Call me obsessive. I've been accused of that. But, as I say, it doesn't feel that way to me.

I think I'm lazy, believe it or not.

I never liked working nine to five. When I left school I worked in a few factories for a while - and that was really awful. Talk about good grounds for suicide! I couldn't believe people actually dedicated themselves, day after day, to such depressing lives.

Maybe I was just unlucky. Dad was convinced my academic qualifications counted for nothing and, at barely eighteen, he got me a job in a chicken processing factory. God, the smell! It makes me gag now just to think of it...

Not to mention the awful cries of the poor chickens on their way to the 'electric conveyor of death.'

I lasted about a week and a half and promptly left home, never to return. I've often wondered whether that wasn't Dad's plan all along!

Anyway, after working in a cheese processing plant, a greenhouse construction factory and a job that required me to pick tools and bits of machinery out of a huge stock room for some mysterious purpose, I eventually realized that the office staff started work two hours later and finished earlier than the shop floor workers too.

I walked out on that job, and got another working for the local government social security department. I didn't get a desk but at least it was in the warm - and I learned quickly that all you had to do was carry a piece of paper and people thought you were busy...

Pretty soon I'd made up my mind to become a musician and a writer - anything to get away from the daily grind of soulless work.

I borrowed six hundred pounds from a kindly bank manager (which I'm sorry to say I never paid back) and I moved to London where I joined a rock band as a bass guitarist and started writing plays for the Royal Court Theater.

As luck would have it, I also signed the lease on a houseboat - where I lived on the Thames in Chelsea for almost a decade. Sweet.

That's how I got started on this creative path - in case you ever wanted to know.

I've been trying to live creatively ever since. Of course, every now and then I've been pressured back into 'proper' jobs, but even the good ones really only convinced me I wasn't destined to take that path.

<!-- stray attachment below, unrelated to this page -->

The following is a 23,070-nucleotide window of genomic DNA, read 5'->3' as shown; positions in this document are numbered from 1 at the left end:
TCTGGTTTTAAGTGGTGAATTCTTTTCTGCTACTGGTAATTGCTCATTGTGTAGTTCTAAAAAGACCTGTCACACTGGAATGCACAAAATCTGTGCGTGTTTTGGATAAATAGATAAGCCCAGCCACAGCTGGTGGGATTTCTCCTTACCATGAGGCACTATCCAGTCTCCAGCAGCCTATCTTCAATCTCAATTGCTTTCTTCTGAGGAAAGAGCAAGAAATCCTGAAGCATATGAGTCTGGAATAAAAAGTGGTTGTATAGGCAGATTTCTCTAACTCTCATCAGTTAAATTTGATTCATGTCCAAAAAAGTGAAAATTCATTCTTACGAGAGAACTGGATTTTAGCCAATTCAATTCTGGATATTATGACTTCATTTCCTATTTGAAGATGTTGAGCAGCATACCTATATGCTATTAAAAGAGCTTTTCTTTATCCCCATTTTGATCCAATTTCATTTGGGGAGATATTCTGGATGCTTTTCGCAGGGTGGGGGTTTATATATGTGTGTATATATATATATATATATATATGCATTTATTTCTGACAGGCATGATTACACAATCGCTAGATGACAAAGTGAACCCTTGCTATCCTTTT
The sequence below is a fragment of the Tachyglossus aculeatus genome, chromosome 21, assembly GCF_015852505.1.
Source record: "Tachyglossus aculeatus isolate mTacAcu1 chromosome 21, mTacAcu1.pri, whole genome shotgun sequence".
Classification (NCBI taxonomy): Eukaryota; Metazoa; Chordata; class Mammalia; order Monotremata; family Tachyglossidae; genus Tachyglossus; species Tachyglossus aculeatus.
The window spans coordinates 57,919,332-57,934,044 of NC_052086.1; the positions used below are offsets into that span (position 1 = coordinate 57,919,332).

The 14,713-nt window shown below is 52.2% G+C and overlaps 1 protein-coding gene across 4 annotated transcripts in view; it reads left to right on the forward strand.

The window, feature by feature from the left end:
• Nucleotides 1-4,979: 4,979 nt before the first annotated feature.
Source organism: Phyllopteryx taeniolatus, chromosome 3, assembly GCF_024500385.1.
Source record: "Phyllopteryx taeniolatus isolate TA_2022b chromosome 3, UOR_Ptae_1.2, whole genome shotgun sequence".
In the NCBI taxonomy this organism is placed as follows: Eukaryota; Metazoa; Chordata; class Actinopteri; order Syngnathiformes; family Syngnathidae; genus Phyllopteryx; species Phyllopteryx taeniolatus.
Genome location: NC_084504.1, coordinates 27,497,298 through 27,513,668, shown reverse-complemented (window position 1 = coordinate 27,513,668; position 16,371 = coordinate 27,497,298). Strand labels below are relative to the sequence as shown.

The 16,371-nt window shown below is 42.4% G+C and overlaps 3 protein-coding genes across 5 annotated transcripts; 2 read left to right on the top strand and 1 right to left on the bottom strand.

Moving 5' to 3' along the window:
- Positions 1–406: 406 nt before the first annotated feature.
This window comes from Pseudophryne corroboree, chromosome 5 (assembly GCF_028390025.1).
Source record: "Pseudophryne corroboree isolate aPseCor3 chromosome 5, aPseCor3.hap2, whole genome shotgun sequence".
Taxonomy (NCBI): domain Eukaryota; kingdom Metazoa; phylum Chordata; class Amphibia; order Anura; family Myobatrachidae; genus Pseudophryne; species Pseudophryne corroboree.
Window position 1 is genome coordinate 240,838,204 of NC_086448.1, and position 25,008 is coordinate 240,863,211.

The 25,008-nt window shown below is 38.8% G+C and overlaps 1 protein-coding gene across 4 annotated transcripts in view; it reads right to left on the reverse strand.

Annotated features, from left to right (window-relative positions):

The best job I ever had was working for London Underground as a contract administrator then manager for the Piccadilly Line - for all the wrong reasons of course. I loved my co-workers with a passion and spent many hours with them drunk out of my skull.

We even formed a rock band called the The One Unders and played covers for the staff at a Christmas party. Ah, rose-colored joy.

I don't drink anymore - I'm sure many of my previous co-workers will be shocked to hear that - and I think this is one of the reasons I get so much done now.

(Notice that neat little segue back into the topic of this article?)

I've always had this desire to create something out of nothing. Whether it's music, writing, art or whatever, I don't seem to be able to stop myself.

And being able to do it full time now is a dream come true.

I don't know whether I'll ever be as rich or famous as Dan Brown or JK or Stan Lee, but you never know...

I don't do what I do for fame and fortune. I do it because I can't do anything else well enough - like take orders for instance - to justify wasting my time on anything that isn't artistically creative.

If I have a life purpose, I'd like to think it's that I can act as an inspiration to young people who feel their artistic urges are not being encouraged or taken seriously.

In a material, money driven world, I'd like to be thought of as the guy who got that dream life - writing, creating, exploring possibilities - by just wanting it enough.

Too many people believe that their dreams are just that. Things to harbor, and unrealistic expectations that need to be quashed.

I want to show, no, prove, that this is not the case.

Your dreams are there to guide you - and to make you take the plunge - and follow your heart.

Do what you love first, and let the Universe work out the hows - and where the money comes to pay for it all, of course.

If you want to live your dreams, then don't worry so much would be my advice.

Do what I do.

Take it easy, have fun, and everything else will surely follow.

Keep writing!

Rob at Home
rob@easywaytowrite.com
Your Success is My Concern
Rob Parnell's Easy Way to Write


THIS WEEK'S WRITER'S QUOTE:

"Literature flourishes best when it is half a trade and half an art." William Ralph Inge

Previous Newsletter includes:
Article: "Give Away Your Fiction"
Writer's Quote by Lord Goodman

Thursday, July 7, 2011

Free Novel - PSI-Kids: Willow

Special day today. I'm giving away free copies of my latest novel!

Click on the image below:

Willow

Feel free to download it, read it, pass it on to your friends and family, send copies to people, link to it in emails, whatever. You can even let me know what you think of it!

I hope you enjoy the book as much as I enjoyed writing it.

It's about a young girl's quest to find the murderer of her favorite magazine editor, Leo Forrester. Willow Barke is fifteen. She was orphaned shortly after her birth and doesn't know the identity of her parents - a scenario she isn't particularly happy about.